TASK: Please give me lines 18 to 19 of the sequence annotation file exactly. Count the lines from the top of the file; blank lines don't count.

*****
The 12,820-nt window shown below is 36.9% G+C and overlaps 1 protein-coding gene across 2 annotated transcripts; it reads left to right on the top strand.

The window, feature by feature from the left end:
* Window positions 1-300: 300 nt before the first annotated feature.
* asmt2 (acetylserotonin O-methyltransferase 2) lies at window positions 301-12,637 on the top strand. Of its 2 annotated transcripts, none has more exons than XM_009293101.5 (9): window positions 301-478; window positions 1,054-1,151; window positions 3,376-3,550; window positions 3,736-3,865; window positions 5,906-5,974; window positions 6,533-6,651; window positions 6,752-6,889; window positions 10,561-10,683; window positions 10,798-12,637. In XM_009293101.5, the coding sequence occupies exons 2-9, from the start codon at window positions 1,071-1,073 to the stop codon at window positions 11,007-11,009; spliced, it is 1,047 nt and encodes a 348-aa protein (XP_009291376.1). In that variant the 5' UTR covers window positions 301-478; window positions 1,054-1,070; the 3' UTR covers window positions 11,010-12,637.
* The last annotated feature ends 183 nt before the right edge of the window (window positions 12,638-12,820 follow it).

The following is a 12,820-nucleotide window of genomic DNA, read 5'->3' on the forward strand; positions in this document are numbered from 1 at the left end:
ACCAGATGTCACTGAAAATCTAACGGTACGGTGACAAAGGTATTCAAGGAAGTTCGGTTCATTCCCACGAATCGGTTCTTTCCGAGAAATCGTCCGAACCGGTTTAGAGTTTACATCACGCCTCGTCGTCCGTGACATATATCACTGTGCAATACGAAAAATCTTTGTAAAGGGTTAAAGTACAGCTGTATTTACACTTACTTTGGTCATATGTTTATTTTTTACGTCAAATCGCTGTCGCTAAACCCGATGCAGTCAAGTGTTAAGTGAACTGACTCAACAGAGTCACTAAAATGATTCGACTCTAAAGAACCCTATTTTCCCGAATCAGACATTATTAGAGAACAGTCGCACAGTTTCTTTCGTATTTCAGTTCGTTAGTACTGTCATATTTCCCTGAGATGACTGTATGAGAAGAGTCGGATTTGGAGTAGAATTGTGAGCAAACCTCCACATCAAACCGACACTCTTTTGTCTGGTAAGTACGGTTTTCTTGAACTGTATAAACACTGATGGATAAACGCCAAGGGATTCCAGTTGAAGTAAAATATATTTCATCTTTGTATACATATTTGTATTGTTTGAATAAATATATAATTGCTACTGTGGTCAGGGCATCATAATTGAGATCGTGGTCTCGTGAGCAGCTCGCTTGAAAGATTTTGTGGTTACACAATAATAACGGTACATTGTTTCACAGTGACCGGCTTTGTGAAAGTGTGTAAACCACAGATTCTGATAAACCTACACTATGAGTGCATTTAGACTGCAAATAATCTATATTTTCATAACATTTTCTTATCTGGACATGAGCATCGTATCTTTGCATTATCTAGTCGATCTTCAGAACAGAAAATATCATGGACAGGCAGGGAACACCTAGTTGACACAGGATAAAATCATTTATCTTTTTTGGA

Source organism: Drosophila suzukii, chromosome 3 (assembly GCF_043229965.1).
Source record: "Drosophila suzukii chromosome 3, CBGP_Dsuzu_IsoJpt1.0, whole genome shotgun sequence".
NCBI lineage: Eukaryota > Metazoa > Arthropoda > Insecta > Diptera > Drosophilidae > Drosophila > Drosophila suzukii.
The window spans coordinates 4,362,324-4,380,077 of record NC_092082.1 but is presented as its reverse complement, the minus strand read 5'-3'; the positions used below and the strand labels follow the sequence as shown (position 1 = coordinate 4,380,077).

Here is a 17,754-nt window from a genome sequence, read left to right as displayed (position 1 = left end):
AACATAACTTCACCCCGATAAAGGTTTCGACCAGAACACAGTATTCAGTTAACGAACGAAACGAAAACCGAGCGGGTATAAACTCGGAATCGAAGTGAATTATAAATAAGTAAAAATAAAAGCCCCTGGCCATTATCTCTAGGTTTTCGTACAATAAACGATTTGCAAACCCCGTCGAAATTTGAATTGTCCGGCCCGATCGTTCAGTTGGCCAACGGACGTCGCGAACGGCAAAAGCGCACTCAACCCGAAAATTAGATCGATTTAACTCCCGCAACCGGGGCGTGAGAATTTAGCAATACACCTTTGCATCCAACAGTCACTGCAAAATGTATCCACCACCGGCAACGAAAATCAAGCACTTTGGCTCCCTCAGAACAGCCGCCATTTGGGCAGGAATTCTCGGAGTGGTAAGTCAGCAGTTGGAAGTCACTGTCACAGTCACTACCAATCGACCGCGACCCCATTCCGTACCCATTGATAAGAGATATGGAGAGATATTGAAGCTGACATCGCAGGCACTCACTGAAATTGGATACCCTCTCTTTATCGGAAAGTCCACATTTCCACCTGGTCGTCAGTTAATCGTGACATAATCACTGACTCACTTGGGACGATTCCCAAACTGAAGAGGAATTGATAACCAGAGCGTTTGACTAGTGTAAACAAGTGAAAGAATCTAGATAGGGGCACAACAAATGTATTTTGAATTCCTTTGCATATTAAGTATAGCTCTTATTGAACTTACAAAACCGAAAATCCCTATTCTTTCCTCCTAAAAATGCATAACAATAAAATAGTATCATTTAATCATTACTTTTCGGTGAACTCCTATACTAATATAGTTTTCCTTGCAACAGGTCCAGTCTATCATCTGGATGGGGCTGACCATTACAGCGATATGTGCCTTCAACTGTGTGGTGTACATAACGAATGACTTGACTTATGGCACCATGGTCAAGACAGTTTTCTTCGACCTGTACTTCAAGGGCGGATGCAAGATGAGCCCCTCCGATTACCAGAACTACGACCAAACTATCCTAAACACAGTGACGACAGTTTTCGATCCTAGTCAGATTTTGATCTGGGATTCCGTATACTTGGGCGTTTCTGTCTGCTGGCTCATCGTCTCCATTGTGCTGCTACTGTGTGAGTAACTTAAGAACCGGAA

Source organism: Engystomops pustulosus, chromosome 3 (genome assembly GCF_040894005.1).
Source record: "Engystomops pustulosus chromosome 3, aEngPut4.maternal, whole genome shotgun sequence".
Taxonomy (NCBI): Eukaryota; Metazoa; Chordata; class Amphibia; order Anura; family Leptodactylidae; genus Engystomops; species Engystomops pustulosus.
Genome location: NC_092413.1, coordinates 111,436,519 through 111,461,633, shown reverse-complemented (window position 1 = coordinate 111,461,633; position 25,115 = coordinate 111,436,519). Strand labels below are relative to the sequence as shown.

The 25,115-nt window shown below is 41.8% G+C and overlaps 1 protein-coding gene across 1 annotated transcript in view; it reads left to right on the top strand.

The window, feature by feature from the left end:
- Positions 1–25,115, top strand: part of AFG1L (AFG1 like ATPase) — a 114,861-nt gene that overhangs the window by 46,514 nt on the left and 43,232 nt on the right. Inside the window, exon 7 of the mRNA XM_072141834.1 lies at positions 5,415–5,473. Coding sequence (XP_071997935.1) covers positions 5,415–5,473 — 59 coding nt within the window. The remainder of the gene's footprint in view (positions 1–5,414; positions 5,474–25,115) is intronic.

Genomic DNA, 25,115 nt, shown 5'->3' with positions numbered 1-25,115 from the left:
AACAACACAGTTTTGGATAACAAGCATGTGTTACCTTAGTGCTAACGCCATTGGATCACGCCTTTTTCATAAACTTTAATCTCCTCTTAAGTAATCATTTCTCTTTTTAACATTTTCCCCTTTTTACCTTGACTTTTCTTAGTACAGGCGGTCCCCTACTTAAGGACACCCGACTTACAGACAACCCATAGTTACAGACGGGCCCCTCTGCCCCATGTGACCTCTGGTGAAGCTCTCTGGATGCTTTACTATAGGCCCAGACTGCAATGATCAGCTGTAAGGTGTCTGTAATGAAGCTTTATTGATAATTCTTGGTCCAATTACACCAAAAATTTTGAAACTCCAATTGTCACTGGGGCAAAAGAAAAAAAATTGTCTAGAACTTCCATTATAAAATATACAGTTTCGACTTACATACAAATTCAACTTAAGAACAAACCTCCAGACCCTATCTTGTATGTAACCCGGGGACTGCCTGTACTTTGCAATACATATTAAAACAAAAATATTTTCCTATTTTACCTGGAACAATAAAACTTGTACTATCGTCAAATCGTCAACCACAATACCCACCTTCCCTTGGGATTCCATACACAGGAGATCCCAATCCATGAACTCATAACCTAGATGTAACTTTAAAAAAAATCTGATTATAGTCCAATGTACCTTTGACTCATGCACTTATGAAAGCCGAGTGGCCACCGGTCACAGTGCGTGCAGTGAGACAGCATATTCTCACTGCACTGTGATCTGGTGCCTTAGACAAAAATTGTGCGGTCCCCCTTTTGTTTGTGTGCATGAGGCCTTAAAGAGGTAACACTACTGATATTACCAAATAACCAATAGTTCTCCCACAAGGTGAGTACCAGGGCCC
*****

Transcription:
The 25,115-nt window shown below is 41.8% G+C and overlaps 1 protein-coding gene across 1 annotated transcript in view; it reads left to right on the top strand.

The window, feature by feature from the left end: